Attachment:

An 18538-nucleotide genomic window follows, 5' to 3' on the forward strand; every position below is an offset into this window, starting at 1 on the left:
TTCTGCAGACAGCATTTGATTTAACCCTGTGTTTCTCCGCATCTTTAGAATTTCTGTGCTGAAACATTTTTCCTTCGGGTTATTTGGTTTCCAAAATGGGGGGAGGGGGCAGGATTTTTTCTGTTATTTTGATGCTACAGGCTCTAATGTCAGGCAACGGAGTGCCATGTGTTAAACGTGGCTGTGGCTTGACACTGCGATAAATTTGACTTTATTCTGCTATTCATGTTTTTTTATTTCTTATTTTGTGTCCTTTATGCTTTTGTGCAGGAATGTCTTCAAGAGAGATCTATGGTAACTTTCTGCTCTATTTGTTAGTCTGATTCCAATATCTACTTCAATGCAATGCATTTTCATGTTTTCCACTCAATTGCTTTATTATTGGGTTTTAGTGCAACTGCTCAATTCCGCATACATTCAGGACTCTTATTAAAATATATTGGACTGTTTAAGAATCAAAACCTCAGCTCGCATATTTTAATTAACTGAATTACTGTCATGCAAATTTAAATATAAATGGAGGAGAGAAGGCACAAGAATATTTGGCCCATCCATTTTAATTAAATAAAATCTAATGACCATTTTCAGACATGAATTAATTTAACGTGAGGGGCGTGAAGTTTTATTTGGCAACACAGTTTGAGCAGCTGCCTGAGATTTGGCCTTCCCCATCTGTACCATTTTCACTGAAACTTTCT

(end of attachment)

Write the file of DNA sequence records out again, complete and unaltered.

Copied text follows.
An 18538-nucleotide genomic window follows, 5' to 3' on the forward strand; every position below is an offset into this window, starting at 1 on the left:
TTCTGCAGACAGCATTTGATTTAACCCTGTGTTTCTCCGCATCTTTAGAATTTCTGTGCTGAAACATTTTTCCTTCGGGTTATTTGGTTTCCAAAATGGGGGGAGGGGGCAGGATTTTTTCTGTTATTTTGATGCTACAGGCTCTAATGTCAGGCAACGGAGTGCCATGTGTTAAACGTGGCTGTGGCTTGACACTGCGATAAATTTGACTTTATTCTGCTATTCATGTTTTTTTATTTCTTATTTTGTGTCCTTTATGCTTTTGTGCAGGAATGTCTTCAAGAGAGATCTATGGTAACTTTCTGCTCTATTTGTTAGTCTGATTCCAATATCTACTTCAATGCAATGCATTTTCATGTTTTCCACTCAATTGCTTTATTATTGGGTTTTAGTGCAACTGCTCAATTCCGCATACATTCAGGACTCTTATTAAAATATATTGGACTGTTTAAGAATCAAAACCTCAGCTCGCATATTTTAATTAACTGAATTACTGTCATGCAAATTTAAATATAAATGGAGGAGAGAAGGCACAAGAATATTTGGCCCATCCATTTTAATTAAATAAAATCTAATGACCATTTTCAGACATGAATTAATTTAACGTGAGGGGCGTGAAGTTTTATTTGGCAACACAGTTTGAGCAGCTGCCTGAGATTTGGCCTTCCCCATCTGTACCATTTTCACTGAAACTTTCT